My objective is to calculate (or find an expression) for the solid angle of a circular loop (parametrized by $(x,y)=(r \cos{x_i}, r \cos{y_i})$, where $0\leq x, y \leq 2\pi$) on the surface defined as:

\begin{split} h_{x}(x,y) &= t \left[ 1 + \cos(k \cdot b_{1} ) + \cos(k \cdot b_{2} ) \right ], \\ h_{y}(x,y) &= t \left[\sin(k \cdot b_{1} ) - \sin(k \cdot b_{2} ) \right ], \\ h_{z}(x,y) &= M - 2 t_{2} \sin{\phi} \sum_{i=1}^{3} \sin(k \cdot b_{i}), \end{split}

where $k=(x,y)$ is a row vector, $b_i$ are column vectors, $t,t_2,M, \phi$ are constants.

I plotted this surface, as seen below, and it appears as if it has regions where its surface normal vector points towards its center whereas other regions point outwards: enter image description here

When normalized onto the unit sphere, and when the inward-pointing-normal-regions are highlighted in red, the surface looks like:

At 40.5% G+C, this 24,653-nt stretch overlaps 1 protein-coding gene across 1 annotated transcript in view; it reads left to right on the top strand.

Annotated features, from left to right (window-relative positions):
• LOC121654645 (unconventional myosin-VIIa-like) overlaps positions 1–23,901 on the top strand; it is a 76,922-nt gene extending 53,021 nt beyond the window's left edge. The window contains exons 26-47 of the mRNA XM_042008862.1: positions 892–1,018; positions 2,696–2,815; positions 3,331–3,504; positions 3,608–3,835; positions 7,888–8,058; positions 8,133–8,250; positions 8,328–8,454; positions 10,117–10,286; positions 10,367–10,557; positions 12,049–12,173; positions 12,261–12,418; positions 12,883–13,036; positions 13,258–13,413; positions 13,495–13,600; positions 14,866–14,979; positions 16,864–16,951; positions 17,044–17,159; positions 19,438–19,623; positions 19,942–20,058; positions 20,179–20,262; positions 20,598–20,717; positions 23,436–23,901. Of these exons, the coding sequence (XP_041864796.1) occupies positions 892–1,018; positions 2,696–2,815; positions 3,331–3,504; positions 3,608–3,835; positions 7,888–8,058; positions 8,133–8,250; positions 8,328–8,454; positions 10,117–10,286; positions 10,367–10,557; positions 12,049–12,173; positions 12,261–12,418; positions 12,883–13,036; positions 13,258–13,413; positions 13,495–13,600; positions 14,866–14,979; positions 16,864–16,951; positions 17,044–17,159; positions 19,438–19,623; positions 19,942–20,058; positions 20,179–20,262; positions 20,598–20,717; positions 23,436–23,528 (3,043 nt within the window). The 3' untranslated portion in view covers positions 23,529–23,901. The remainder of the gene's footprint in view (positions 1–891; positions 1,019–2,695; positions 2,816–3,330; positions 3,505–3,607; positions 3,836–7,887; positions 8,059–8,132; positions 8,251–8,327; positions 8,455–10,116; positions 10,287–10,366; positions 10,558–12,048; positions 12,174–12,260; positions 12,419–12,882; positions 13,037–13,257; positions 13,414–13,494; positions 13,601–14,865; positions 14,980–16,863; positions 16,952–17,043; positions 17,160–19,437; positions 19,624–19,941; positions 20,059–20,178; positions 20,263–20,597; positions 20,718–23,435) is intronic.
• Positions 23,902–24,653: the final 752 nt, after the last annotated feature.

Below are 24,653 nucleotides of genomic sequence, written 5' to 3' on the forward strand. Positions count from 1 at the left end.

enter image description here

It appears as if the projection onto the sphere results in folding. However, according to Wikipedia (https://en.wikipedia.org/wiki/Solid_angle):

even if the projection on the unit sphere to the surface S is not isomorphic, the multiple folds are correctly considered according to the surface orientation described by the sign of the scalar product ${\hat {r}}\cdot {\hat {n}}$.

How do I go about finding an expression for the solid angle of a loop on this surface? For instance, a loop could look like:

enter image description here

According to Wolfram (http://mathworld.wolfram.com/SolidAngle.html), the integrals for a relatively simpler cube seem hard to setup. Is the easiest way to do this numerically (using Mathematica, etc)?

To reiterate, I am trying to find an expression of the form (see Wikipedia article linked above):

$$ \Omega ={\frac {A}{r^{2}}} =\iint \limits _{S}{\frac {{\hat {r}}\cdot {\hat {n}}\,d\Sigma }{r^{2}}}\ $$

It is not clear to me how I could even go about starting to tackle this physics-inspired investigation, so I would appreciate any tips/resources/feedback-on-feasibility. Thanks!


Your Answer

By clicking “Post Your Answer”, you agree to our terms of service, privacy policy and cookie policy

Browse other questions tagged or ask your own question.